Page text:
Douglass records meeting several leading figures in the city, including the publishers Robert and William Chambers (who reviewed his Narrative in theirJournal). And he later recalled with fondness his breakfast with phrenologist George Combe, whose best-known work, Douglass claimed, ‘relieved my path of many shadows.’

As elsewhere in Scotland, Douglass found himself competing for audiences with blackface minstrel shows, including crowds who flocked to see the Ethiopian Serenaders, whose tour overlapped with his in Edinburgh in October.  He later denounced such performers as ‘the filthy scum of white society, who have stolen from us a complexion denied to them by nature,’ but chose to pointedly ignore them on this occasion.

In his letters from Edinburgh we get rare glimpses of the private Douglass – fatigued by the relentless campaigning and missing his wife Anna and their children.  In one of his ‘fits of melancholy’, he tells a family friend, he saw a fiddle for sale in a music shop. He promptly bought it and took it back to his hotel and played a Scots air. ‘I  had not played ten minutes before I began to feel better and – gradually I came to myself again and was lively as a crikit and as loving as a lamb.’

York Temperance Hotel, 19 Nicolson Street. Advertised as ‘combining the elegance and comfort of a first-rate Hotel with the quiet and home-like character of a genteel family residence’, this was Douglass’s main base when in Edinburgh. The site was subsequently occupied by a number of entertainment venues, most recently the Festival Theatre.

United Secession Church, 19 Rose Street. Douglass spoke here on 28 and 29 April and on 7 May (with Buffum, Thompson and Wright).  Letters to the Witness newspaper pointed to the church being a beneficiary of compensation paid to slaveholders in the wake of West Indian Emancipation, suggesting the hypocrisy of the abolitionist campaign’s exclusive focus on the Free Church.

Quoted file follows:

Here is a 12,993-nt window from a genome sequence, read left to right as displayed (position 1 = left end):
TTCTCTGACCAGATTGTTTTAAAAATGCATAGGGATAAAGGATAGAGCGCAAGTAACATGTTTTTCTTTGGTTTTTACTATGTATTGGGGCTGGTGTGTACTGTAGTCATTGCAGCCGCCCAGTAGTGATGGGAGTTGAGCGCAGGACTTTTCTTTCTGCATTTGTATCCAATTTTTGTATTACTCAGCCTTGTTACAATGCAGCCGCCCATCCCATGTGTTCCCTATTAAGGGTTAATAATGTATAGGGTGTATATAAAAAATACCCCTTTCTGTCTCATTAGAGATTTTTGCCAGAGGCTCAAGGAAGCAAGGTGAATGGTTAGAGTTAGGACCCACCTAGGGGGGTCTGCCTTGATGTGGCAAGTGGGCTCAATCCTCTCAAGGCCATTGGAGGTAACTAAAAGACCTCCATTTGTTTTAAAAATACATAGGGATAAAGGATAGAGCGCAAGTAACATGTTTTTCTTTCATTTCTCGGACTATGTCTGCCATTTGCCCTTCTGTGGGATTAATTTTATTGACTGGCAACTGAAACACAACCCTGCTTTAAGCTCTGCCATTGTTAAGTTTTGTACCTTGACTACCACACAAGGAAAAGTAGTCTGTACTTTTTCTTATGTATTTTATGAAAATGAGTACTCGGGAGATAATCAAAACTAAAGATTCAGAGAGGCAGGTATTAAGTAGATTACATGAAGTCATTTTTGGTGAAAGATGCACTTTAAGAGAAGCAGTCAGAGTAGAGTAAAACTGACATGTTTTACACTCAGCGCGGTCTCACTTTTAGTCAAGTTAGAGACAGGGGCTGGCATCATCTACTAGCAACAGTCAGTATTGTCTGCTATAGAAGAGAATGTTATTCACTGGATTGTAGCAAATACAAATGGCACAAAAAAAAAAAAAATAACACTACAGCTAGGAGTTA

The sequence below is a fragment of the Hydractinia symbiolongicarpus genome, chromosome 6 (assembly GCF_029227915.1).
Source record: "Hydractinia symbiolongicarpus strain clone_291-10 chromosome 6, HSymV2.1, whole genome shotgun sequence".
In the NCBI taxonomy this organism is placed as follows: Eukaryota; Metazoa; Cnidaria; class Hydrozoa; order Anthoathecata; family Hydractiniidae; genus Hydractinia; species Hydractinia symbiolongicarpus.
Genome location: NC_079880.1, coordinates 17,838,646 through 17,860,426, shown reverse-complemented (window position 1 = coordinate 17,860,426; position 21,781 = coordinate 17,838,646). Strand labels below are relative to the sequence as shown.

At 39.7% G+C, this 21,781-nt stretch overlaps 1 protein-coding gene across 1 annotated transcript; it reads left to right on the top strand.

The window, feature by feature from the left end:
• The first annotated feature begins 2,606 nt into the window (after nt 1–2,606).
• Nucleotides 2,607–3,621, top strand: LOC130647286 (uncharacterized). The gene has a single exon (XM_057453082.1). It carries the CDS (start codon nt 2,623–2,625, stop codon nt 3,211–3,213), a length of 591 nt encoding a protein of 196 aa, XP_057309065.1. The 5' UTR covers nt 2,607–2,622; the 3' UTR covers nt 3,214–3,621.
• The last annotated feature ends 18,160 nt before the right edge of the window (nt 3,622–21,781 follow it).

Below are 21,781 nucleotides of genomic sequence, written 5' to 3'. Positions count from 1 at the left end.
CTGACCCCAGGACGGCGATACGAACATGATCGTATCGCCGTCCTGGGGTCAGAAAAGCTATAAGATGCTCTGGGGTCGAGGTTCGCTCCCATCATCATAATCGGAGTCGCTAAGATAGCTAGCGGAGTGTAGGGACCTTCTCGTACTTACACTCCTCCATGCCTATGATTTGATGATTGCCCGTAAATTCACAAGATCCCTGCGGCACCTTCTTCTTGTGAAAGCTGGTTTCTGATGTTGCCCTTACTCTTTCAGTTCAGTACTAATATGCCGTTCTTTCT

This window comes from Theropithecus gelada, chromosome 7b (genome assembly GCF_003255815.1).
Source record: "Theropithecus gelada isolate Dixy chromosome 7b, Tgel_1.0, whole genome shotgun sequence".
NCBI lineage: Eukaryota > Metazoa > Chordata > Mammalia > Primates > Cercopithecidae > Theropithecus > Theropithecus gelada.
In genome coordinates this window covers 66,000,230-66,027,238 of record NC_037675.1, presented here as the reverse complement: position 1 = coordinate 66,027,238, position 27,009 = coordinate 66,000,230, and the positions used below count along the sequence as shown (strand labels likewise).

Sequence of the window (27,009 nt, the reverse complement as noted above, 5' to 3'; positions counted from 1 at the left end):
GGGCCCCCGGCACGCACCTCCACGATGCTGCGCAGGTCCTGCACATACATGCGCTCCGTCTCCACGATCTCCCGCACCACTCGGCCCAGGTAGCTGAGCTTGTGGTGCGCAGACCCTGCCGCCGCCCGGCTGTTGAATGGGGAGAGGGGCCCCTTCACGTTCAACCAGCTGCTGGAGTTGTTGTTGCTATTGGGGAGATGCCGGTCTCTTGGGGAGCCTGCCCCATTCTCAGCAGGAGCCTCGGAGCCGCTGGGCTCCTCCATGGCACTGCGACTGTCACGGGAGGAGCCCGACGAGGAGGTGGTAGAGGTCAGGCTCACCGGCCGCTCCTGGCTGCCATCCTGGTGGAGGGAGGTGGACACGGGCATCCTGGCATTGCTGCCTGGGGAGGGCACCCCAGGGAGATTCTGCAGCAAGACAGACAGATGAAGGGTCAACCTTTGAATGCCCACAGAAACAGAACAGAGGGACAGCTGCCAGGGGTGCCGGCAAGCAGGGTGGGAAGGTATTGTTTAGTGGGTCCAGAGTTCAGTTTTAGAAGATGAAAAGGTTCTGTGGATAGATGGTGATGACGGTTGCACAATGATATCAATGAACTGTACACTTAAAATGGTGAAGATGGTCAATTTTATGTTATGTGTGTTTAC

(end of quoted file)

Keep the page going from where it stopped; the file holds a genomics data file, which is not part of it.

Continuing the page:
Waterloo Rooms, 29 Waterloo Place. At a ‘Public Breakfast’ on 1 May ‘Mr Douglass especially enchained the attention of his audience,’ according to a report, ‘alternately humorous and grave – argumentative and declamatory – lively and pathetic. None who heard him will ever forget the impression.’  The building is now a restaurant.
Music Hall, 54 George StreetDouglass spoke here numerous times in May and June (with Buffum, Thompson and Wright). On 25 May, ‘the orchestra was crammed from top to bottom, and hung with a galaxy of ladies and gentlemen, like a drop scene of a theatre.’ Built in the 1780s, the grand building, as the Assembly Rooms, remains one of the city’s main venues.
Brighton Street ChapelDouglass spoke here on 31 July (alone) at a meeting of the Scottish Anti-Slavery Society, and three times in the autumn (with Garrison). In his October speech Douglass told how the previous morning in Liverpool he had encountered a former slave he had known in Baltimore. The church no longer stands, the site now occupied by the National Museum of Scotland.
45 Melville Street. The home of George Combe, the leading British exponent of phrenology.  Douglass visited him there (with Buffum and Thompson) on 7 June, Combe noting in a letter that ‘he has an excellent brain’ and praising his eloquent speeches, but expressing reservations about his uncompromising stance towards the Free Church. The building is now occupied by the Information Commissioner’s Office.